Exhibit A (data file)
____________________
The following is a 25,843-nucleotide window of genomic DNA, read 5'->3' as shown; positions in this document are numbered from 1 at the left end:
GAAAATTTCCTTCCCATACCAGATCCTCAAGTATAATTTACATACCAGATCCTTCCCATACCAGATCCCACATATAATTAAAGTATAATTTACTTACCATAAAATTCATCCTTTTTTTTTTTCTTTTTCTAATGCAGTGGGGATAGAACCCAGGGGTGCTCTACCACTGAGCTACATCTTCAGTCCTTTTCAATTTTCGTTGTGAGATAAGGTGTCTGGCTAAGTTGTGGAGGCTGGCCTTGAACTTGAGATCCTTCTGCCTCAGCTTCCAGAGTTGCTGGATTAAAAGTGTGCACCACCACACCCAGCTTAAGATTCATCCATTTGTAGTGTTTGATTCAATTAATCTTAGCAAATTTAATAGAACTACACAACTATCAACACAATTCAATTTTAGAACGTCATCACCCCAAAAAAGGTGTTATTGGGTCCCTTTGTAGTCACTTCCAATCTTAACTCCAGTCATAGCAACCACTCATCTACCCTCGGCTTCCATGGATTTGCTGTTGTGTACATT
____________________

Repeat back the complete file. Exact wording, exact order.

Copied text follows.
The following is a 25,843-nucleotide window of genomic DNA, read 5'->3' as shown; positions in this document are numbered from 1 at the left end:
GAAAATTTCCTTCCCATACCAGATCCTCAAGTATAATTTACATACCAGATCCTTCCCATACCAGATCCCACATATAATTAAAGTATAATTTACTTACCATAAAATTCATCCTTTTTTTTTTTCTTTTTCTAATGCAGTGGGGATAGAACCCAGGGGTGCTCTACCACTGAGCTACATCTTCAGTCCTTTTCAATTTTCGTTGTGAGATAAGGTGTCTGGCTAAGTTGTGGAGGCTGGCCTTGAACTTGAGATCCTTCTGCCTCAGCTTCCAGAGTTGCTGGATTAAAAGTGTGCACCACCACACCCAGCTTAAGATTCATCCATTTGTAGTGTTTGATTCAATTAATCTTAGCAAATTTAATAGAACTACACAACTATCAACACAATTCAATTTTAGAACGTCATCACCCCAAAAAAGGTGTTATTGGGTCCCTTTGTAGTCACTTCCAATCTTAACTCCAGTCATAGCAACCACTCATCTACCCTCGGCTTCCATGGATTTGCTGTTGTGTACATT